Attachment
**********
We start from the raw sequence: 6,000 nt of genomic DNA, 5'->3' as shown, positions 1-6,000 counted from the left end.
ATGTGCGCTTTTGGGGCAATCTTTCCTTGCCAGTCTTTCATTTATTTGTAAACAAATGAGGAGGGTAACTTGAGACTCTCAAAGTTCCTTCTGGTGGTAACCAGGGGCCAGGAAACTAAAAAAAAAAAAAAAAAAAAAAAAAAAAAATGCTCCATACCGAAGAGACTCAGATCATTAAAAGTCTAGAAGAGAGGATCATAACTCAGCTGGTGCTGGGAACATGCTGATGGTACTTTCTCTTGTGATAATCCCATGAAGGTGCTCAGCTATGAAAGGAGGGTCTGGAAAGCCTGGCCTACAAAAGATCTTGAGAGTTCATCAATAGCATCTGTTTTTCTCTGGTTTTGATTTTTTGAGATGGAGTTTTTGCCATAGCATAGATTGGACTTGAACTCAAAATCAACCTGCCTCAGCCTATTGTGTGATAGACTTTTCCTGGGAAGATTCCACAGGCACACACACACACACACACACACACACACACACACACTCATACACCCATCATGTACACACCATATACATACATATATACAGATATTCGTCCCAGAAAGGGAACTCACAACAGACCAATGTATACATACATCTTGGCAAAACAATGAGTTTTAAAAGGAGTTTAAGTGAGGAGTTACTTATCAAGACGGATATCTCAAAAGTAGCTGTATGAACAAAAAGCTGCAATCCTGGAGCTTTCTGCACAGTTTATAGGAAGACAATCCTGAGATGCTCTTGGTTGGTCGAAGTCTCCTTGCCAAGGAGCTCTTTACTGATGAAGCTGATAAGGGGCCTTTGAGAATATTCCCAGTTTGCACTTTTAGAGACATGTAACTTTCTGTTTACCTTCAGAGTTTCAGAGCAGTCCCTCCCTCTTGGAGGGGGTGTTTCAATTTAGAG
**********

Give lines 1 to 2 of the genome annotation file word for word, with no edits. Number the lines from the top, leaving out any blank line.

We start from the raw sequence: 6,000 nt of genomic DNA, 5'->3' as shown, positions 1-6,000 counted from the left end.
ATGTGCGCTTTTGGGGCAATCTTTCCTTGCCAGTCTTTCATTTATTTGTAAACAAATGAGGAGGGTAACTTGAGACTCTCAAAGTTCCTTCTGGTGGTAACCAGGGGCCAGGAAACTAAAAAAAAAAAAAAAAAAAAAAAAAAAAAATGCTCCATACCGAAGAGACTCAGATCATTAAAAGTCTAGAAGAGAGGATCATAACTCAGCTGGTGCTGGGAACATGCTGATGGTACTTTCTCTTGTGATAATCCCATGAAGGTGCTCAGCTATGAAAGGAGGGTCTGGAAAGCCTGGCCTACAAAAGATCTTGAGAGTTCATCAATAGCATCTGTTTTTCTCTGGTTTTGATTTTTTGAGATGGAGTTTTTGCCATAGCATAGATTGGACTTGAACTCAAAATCAACCTGCCTCAGCCTATTGTGTGATAGACTTTTCCTGGGAAGATTCCACAGGCACACACACACACACACACACACACACACACACACACTCATACACCCATCATGTACACACCATATACATACATATATACAGATATTCGTCCCAGAAAGGGAACTCACAACAGACCAATGTATACATACATCTTGGCAAAACAATGAGTTTTAAAAGGAGTTTAAGTGAGGAGTTACTTATCAAGACGGATATCTCAAAAGTAGCTGTATGAACAAAAAGCTGCAATCCTGGAGCTTTCTGCACAGTTTATAGGAAGACAATCCTGAGATGCTCTTGGTTGGTCGAAGTCTCCTTGCCAAGGAGCTCTTTACTGATGAAGCTGATAAGGGGCCTTTGAGAATATTCCCAGTTTGCACTTTTAGAGACATGTAACTTTCTGTTTACCTTCAGAGTTTCAGAGCAGTCCCTCCCTCTTGGAGGGGGTGTTTCAATTTAGAG